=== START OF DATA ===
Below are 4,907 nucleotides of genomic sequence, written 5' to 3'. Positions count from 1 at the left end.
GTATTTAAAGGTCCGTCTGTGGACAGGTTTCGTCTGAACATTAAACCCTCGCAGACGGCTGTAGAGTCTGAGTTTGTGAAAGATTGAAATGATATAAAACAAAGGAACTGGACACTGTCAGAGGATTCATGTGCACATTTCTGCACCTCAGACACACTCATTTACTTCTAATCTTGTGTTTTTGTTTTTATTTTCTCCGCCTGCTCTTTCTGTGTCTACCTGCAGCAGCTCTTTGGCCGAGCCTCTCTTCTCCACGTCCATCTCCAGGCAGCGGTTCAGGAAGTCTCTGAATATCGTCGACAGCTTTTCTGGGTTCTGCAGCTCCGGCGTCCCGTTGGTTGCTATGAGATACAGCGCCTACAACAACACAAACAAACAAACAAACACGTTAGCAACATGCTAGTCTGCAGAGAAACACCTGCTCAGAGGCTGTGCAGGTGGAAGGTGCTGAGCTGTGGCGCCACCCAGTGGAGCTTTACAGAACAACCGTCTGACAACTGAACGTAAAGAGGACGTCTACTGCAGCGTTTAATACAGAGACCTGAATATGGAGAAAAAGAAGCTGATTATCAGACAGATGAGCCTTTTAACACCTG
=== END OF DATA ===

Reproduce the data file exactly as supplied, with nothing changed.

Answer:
Below are 4,907 nucleotides of genomic sequence, written 5' to 3'. Positions count from 1 at the left end.
GTATTTAAAGGTCCGTCTGTGGACAGGTTTCGTCTGAACATTAAACCCTCGCAGACGGCTGTAGAGTCTGAGTTTGTGAAAGATTGAAATGATATAAAACAAAGGAACTGGACACTGTCAGAGGATTCATGTGCACATTTCTGCACCTCAGACACACTCATTTACTTCTAATCTTGTGTTTTTGTTTTTATTTTCTCCGCCTGCTCTTTCTGTGTCTACCTGCAGCAGCTCTTTGGCCGAGCCTCTCTTCTCCACGTCCATCTCCAGGCAGCGGTTCAGGAAGTCTCTGAATATCGTCGACAGCTTTTCTGGGTTCTGCAGCTCCGGCGTCCCGTTGGTTGCTATGAGATACAGCGCCTACAACAACACAAACAAACAAACAAACACGTTAGCAACATGCTAGTCTGCAGAGAAACACCTGCTCAGAGGCTGTGCAGGTGGAAGGTGCTGAGCTGTGGCGCCACCCAGTGGAGCTTTACAGAACAACCGTCTGACAACTGAACGTAAAGAGGACGTCTACTGCAGCGTTTAATACAGAGACCTGAATATGGAGAAAAAGAAGCTGATTATCAGACAGATGAGCCTTTTAACACCTG